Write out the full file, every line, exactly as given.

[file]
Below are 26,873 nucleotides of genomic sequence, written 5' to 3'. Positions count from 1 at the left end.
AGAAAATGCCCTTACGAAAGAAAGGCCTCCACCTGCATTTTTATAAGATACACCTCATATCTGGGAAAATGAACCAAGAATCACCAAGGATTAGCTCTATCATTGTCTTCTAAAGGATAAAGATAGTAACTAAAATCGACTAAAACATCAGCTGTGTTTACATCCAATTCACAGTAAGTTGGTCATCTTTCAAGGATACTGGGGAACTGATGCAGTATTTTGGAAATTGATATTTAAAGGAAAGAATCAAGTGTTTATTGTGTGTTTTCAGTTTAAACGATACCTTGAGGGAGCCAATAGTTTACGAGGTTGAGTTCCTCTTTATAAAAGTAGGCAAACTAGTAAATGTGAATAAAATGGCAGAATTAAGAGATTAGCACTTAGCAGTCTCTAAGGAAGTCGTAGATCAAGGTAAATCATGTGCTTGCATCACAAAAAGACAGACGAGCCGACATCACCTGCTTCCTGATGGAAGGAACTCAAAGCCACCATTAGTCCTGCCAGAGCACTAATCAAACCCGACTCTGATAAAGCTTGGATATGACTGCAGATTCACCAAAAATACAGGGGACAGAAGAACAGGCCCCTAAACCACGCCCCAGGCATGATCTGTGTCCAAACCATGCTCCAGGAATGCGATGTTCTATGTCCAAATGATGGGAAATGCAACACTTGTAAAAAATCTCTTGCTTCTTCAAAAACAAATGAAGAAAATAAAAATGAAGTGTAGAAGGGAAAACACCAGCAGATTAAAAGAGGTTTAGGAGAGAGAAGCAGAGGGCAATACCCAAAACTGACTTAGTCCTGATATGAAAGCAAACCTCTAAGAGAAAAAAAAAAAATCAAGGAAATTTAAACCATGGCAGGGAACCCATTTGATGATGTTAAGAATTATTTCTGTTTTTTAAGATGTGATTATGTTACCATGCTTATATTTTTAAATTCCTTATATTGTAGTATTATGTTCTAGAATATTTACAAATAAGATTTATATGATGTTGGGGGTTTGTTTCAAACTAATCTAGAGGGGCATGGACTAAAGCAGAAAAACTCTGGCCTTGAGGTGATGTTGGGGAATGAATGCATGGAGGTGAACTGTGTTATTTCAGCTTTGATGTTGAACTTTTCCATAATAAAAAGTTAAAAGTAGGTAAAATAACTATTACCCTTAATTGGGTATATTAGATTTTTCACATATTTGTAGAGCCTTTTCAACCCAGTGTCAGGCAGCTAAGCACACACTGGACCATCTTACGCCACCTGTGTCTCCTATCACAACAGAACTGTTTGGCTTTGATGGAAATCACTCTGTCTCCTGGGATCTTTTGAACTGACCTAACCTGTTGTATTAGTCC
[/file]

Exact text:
Below are 26,873 nucleotides of genomic sequence, written 5' to 3'. Positions count from 1 at the left end.
AGAAAATGCCCTTACGAAAGAAAGGCCTCCACCTGCATTTTTATAAGATACACCTCATATCTGGGAAAATGAACCAAGAATCACCAAGGATTAGCTCTATCATTGTCTTCTAAAGGATAAAGATAGTAACTAAAATCGACTAAAACATCAGCTGTGTTTACATCCAATTCACAGTAAGTTGGTCATCTTTCAAGGATACTGGGGAACTGATGCAGTATTTTGGAAATTGATATTTAAAGGAAAGAATCAAGTGTTTATTGTGTGTTTTCAGTTTAAACGATACCTTGAGGGAGCCAATAGTTTACGAGGTTGAGTTCCTCTTTATAAAAGTAGGCAAACTAGTAAATGTGAATAAAATGGCAGAATTAAGAGATTAGCACTTAGCAGTCTCTAAGGAAGTCGTAGATCAAGGTAAATCATGTGCTTGCATCACAAAAAGACAGACGAGCCGACATCACCTGCTTCCTGATGGAAGGAACTCAAAGCCACCATTAGTCCTGCCAGAGCACTAATCAAACCCGACTCTGATAAAGCTTGGATATGACTGCAGATTCACCAAAAATACAGGGGACAGAAGAACAGGCCCCTAAACCACGCCCCAGGCATGATCTGTGTCCAAACCATGCTCCAGGAATGCGATGTTCTATGTCCAAATGATGGGAAATGCAACACTTGTAAAAAATCTCTTGCTTCTTCAAAAACAAATGAAGAAAATAAAAATGAAGTGTAGAAGGGAAAACACCAGCAGATTAAAAGAGGTTTAGGAGAGAGAAGCAGAGGGCAATACCCAAAACTGACTTAGTCCTGATATGAAAGCAAACCTCTAAGAGAAAAAAAAAAAATCAAGGAAATTTAAACCATGGCAGGGAACCCATTTGATGATGTTAAGAATTATTTCTGTTTTTTAAGATGTGATTATGTTACCATGCTTATATTTTTAAATTCCTTATATTGTAGTATTATGTTCTAGAATATTTACAAATAAGATTTATATGATGTTGGGGGTTTGTTTCAAACTAATCTAGAGGGGCATGGACTAAAGCAGAAAAACTCTGGCCTTGAGGTGATGTTGGGGAATGAATGCATGGAGGTGAACTGTGTTATTTCAGCTTTGATGTTGAACTTTTCCATAATAAAAAGTTAAAAGTAGGTAAAATAACTATTACCCTTAATTGGGTATATTAGATTTTTCACATATTTGTAGAGCCTTTTCAACCCAGTGTCAGGCAGCTAAGCACACACTGGACCATCTTACGCCACCTGTGTCTCCTATCACAACAGAACTGTTTGGCTTTGATGGAAATCACTCTGTCTCCTGGGATCTTTTGAACTGACCTAACCTGTTGTATTAGTCC